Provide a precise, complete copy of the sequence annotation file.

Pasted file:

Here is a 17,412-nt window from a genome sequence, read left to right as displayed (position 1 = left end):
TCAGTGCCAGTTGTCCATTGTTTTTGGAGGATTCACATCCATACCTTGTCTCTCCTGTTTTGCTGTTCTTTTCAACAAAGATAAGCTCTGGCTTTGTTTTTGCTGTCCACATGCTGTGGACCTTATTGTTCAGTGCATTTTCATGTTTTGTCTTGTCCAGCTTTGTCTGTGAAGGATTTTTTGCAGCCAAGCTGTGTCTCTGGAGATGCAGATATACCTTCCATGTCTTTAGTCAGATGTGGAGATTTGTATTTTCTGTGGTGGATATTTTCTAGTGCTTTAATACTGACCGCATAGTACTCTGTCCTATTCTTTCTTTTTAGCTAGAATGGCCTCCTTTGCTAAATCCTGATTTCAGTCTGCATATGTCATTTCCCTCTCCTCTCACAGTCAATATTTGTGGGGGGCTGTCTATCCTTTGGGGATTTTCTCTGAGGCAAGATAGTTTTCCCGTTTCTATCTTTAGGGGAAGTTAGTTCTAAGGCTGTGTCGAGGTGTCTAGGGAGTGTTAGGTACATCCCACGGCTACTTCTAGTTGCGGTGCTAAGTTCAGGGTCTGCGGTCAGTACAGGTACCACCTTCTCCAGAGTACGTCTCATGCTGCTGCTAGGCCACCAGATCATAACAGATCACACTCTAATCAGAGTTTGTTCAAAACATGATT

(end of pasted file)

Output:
Here is a 17,412-nt window from a genome sequence, read left to right as displayed (position 1 = left end):
TCAGTGCCAGTTGTCCATTGTTTTTGGAGGATTCACATCCATACCTTGTCTCTCCTGTTTTGCTGTTCTTTTCAACAAAGATAAGCTCTGGCTTTGTTTTTGCTGTCCACATGCTGTGGACCTTATTGTTCAGTGCATTTTCATGTTTTGTCTTGTCCAGCTTTGTCTGTGAAGGATTTTTTGCAGCCAAGCTGTGTCTCTGGAGATGCAGATATACCTTCCATGTCTTTAGTCAGATGTGGAGATTTGTATTTTCTGTGGTGGATATTTTCTAGTGCTTTAATACTGACCGCATAGTACTCTGTCCTATTCTTTCTTTTTAGCTAGAATGGCCTCCTTTGCTAAATCCTGATTTCAGTCTGCATATGTCATTTCCCTCTCCTCTCACAGTCAATATTTGTGGGGGGCTGTCTATCCTTTGGGGATTTTCTCTGAGGCAAGATAGTTTTCCCGTTTCTATCTTTAGGGGAAGTTAGTTCTAAGGCTGTGTCGAGGTGTCTAGGGAGTGTTAGGTACATCCCACGGCTACTTCTAGTTGCGGTGCTAAGTTCAGGGTCTGCGGTCAGTACAGGTACCACCTTCTCCAGAGTACGTCTCATGCTGCTGCTAGGCCACCAGATCATAACAGATCACACTCTAATCAGAGTTTGTTCAAAACATGATT